First the good news. Your chances of dying while skiing or snowboarding is extremely low. Statistically speaking, you are 100 times more likely to die canoeing than you are skiing down the slopes. In fact, your chances of dying with your boots on at a ski resort is less than one in a million.
We know this because The National Ski Areas Association (NSAA) keeps annual records on fatalities occurring at U.S. ski areas. According to their report, 39 skiers and snowboarders perished at US ski areas during the 2015-16 season. That falls inline with the 10-year industry average of 38 fatalities per season.
Based on 52.8 million total skier/snowboarder visits during the 2015-16 season, the fatality rate converts to less than one fatality per one million skier visits (or 0.74 fatalities per one million skier visits during the 2015-16 season, slightly above the 10-year average rate of 0.67 fatalities per million skier visits). – NSAA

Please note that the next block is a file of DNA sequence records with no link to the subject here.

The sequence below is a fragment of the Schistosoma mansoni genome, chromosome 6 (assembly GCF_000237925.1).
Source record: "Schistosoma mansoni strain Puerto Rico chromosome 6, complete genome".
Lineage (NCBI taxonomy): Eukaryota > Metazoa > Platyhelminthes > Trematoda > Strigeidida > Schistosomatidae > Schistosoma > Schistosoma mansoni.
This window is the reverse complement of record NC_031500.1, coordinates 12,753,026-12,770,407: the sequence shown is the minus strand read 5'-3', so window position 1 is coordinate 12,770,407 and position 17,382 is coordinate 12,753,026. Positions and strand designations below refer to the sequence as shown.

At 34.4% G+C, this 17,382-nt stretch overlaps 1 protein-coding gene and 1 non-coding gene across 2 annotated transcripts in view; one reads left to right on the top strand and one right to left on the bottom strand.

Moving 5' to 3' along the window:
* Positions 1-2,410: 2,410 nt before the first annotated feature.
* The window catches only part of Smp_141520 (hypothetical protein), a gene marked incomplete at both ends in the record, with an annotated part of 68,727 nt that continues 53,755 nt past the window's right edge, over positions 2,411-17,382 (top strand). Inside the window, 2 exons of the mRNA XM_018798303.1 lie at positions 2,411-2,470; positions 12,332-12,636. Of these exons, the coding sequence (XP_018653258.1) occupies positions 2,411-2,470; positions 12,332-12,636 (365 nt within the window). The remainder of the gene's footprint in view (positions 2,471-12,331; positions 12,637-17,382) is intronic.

When you dig deeper into the numbers one fact jumps out at you. Gender plays a huge factor in ski/snowboard fatalities. Of the 2015-16 fatalities, 31 were male and 8 female.
Equipment also plays a role in fatality data, with skiers accounting for 31 fatalities compared to 7 snowboarder fatalities (for one fatality, this was unknown).
*These numbers reflect the number of skiers and snowboarders who die inbounds at ski resorts during the hours of operations. They do not factor in fatalities that are related to a pre-existing medical condition, such as a heart attack or stroke on a chairlift nor do they factor in backcountry deaths.